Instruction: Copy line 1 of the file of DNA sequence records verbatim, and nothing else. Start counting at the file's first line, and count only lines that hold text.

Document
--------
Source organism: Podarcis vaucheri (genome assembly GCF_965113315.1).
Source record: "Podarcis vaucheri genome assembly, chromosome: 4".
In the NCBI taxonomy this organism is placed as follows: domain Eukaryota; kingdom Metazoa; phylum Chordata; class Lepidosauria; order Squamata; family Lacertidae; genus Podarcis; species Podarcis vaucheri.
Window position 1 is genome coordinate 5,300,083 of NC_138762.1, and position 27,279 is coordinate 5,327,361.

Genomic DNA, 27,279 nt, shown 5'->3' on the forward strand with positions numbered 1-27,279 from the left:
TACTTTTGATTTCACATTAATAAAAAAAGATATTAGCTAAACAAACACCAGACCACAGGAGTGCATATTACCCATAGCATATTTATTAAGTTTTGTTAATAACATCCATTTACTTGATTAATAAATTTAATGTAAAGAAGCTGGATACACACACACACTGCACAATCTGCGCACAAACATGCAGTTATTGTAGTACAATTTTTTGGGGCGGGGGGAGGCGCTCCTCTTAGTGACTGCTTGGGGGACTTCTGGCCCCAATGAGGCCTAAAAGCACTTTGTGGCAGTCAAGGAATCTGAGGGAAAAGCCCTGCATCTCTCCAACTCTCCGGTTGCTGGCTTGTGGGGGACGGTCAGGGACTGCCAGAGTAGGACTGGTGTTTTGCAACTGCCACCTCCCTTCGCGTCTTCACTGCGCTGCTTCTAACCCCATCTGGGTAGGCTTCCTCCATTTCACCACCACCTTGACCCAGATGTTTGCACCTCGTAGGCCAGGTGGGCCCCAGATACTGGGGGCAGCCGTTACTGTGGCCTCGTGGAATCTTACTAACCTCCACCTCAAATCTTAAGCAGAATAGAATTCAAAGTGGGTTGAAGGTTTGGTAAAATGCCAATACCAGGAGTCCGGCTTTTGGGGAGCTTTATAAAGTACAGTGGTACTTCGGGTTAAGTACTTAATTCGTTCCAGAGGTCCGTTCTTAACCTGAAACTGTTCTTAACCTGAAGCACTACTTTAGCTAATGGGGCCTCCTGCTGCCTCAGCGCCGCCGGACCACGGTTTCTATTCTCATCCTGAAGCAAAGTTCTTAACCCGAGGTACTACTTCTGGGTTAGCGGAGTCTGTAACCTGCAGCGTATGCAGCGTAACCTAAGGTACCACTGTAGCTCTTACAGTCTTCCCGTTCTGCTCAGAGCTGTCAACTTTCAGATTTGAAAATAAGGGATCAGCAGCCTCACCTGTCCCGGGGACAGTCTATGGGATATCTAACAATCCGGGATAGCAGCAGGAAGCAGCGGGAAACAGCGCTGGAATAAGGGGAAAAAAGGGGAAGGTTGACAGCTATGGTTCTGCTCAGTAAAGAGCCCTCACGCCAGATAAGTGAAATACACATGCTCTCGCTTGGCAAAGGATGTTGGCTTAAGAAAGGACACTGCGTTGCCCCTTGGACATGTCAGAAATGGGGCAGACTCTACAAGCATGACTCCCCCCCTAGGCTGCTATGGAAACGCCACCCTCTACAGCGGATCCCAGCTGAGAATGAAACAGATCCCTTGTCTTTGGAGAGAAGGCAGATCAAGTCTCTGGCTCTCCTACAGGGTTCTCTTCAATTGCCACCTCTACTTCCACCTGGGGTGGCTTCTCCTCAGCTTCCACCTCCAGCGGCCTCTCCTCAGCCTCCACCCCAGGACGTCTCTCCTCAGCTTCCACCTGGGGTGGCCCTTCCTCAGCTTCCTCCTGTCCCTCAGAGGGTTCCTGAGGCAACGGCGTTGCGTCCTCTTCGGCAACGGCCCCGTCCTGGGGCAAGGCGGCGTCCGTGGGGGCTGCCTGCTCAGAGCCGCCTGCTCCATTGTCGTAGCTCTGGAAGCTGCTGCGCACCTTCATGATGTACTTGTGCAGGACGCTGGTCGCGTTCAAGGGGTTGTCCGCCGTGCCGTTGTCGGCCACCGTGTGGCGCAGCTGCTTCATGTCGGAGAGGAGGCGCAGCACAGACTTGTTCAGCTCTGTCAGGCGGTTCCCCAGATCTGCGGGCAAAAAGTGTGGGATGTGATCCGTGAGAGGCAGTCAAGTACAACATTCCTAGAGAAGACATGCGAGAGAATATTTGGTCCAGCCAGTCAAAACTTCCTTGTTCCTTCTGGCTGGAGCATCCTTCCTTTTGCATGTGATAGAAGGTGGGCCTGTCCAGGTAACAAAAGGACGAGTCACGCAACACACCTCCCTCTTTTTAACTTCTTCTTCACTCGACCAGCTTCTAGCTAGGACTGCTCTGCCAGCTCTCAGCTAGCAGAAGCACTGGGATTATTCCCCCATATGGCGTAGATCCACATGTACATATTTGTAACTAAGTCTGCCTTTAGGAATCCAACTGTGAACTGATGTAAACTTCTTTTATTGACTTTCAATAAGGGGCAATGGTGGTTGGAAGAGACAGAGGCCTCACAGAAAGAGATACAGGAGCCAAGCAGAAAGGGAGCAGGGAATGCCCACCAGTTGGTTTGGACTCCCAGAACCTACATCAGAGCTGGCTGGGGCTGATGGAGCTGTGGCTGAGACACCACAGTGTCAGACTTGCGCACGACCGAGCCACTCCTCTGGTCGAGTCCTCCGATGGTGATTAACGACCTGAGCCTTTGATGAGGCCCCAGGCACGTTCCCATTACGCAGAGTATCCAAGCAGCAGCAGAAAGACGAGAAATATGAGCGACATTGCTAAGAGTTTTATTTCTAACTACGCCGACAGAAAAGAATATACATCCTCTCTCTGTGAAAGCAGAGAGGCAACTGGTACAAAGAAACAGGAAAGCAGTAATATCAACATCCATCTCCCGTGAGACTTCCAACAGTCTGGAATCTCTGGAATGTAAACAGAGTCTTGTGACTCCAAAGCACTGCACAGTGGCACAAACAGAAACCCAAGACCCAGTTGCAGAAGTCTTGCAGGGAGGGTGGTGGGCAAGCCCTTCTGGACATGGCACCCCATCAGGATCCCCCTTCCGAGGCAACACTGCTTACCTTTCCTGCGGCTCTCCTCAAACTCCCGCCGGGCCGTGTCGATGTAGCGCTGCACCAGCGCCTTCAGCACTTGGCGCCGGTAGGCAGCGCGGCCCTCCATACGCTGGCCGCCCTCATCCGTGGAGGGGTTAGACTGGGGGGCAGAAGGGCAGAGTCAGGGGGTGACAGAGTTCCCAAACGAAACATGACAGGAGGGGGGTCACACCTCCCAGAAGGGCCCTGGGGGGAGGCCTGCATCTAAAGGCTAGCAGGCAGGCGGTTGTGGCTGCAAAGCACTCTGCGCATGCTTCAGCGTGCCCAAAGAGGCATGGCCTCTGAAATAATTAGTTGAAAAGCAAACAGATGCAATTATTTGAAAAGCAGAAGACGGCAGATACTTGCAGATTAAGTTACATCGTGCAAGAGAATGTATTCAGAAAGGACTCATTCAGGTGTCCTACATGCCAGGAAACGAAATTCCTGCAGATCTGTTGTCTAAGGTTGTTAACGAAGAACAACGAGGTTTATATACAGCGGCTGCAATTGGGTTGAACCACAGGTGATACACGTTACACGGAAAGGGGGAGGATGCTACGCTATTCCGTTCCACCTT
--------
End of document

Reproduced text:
Source organism: Podarcis vaucheri (genome assembly GCF_965113315.1).